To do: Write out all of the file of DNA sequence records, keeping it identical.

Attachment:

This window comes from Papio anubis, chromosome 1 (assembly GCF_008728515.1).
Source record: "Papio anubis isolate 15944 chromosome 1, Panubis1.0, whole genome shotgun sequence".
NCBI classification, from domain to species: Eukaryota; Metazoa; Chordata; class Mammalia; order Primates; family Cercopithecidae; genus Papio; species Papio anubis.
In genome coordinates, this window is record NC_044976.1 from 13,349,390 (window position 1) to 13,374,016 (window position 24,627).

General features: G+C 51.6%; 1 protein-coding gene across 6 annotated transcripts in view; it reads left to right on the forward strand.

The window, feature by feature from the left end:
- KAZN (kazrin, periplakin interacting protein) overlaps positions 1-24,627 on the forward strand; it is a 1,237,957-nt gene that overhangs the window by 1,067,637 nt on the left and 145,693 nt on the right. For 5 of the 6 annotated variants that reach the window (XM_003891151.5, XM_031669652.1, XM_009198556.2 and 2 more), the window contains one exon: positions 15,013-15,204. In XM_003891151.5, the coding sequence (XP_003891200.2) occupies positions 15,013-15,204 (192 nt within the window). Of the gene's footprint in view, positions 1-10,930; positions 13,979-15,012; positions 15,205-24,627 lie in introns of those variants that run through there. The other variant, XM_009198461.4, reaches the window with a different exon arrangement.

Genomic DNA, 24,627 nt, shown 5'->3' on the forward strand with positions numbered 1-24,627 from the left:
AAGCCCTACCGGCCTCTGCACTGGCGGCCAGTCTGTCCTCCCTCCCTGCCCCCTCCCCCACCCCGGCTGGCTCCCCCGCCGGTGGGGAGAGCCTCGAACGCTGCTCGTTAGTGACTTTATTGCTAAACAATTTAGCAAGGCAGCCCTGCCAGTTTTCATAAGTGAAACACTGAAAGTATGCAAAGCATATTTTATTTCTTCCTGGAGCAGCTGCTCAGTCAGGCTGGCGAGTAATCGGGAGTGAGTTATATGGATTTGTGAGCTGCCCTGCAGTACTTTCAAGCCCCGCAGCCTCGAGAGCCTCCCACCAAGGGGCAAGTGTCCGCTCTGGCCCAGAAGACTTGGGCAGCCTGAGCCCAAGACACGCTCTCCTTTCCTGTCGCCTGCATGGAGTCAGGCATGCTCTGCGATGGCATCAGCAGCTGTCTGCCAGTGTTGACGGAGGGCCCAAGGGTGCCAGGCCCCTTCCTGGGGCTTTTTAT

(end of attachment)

This window comes from Papio anubis, chromosome 1 (assembly GCF_008728515.1).
Source record: "Papio anubis isolate 15944 chromosome 1, Panubis1.0, whole genome shotgun sequence".
NCBI classification, from domain to species: Eukaryota; Metazoa; Chordata; class Mammalia; order Primates; family Cercopithecidae; genus Papio; species Papio anubis.
In genome coordinates, this window is record NC_044976.1 from 13,349,390 (window position 1) to 13,374,016 (window position 24,627).

General features: G+C 51.6%; 1 protein-coding gene across 6 annotated transcripts in view; it reads left to right on the forward strand.

The window, feature by feature from the left end:
- KAZN (kazrin, periplakin interacting protein) overlaps positions 1-24,627 on the forward strand; it is a 1,237,957-nt gene that overhangs the window by 1,067,637 nt on the left and 145,693 nt on the right. For 5 of the 6 annotated variants that reach the window (XM_003891151.5, XM_031669652.1, XM_009198556.2 and 2 more), the window contains one exon: positions 15,013-15,204. In XM_003891151.5, the coding sequence (XP_003891200.2) occupies positions 15,013-15,204 (192 nt within the window). Of the gene's footprint in view, positions 1-10,930; positions 13,979-15,012; positions 15,205-24,627 lie in introns of those variants that run through there. The other variant, XM_009198461.4, reaches the window with a different exon arrangement.

Genomic DNA, 24,627 nt, shown 5'->3' on the forward strand with positions numbered 1-24,627 from the left:
AAGCCCTACCGGCCTCTGCACTGGCGGCCAGTCTGTCCTCCCTCCCTGCCCCCTCCCCCACCCCGGCTGGCTCCCCCGCCGGTGGGGAGAGCCTCGAACGCTGCTCGTTAGTGACTTTATTGCTAAACAATTTAGCAAGGCAGCCCTGCCAGTTTTCATAAGTGAAACACTGAAAGTATGCAAAGCATATTTTATTTCTTCCTGGAGCAGCTGCTCAGTCAGGCTGGCGAGTAATCGGGAGTGAGTTATATGGATTTGTGAGCTGCCCTGCAGTACTTTCAAGCCCCGCAGCCTCGAGAGCCTCCCACCAAGGGGCAAGTGTCCGCTCTGGCCCAGAAGACTTGGGCAGCCTGAGCCCAAGACACGCTCTCCTTTCCTGTCGCCTGCATGGAGTCAGGCATGCTCTGCGATGGCATCAGCAGCTGTCTGCCAGTGTTGACGGAGGGCCCAAGGGTGCCAGGCCCCTTCCTGGGGCTTTTTAT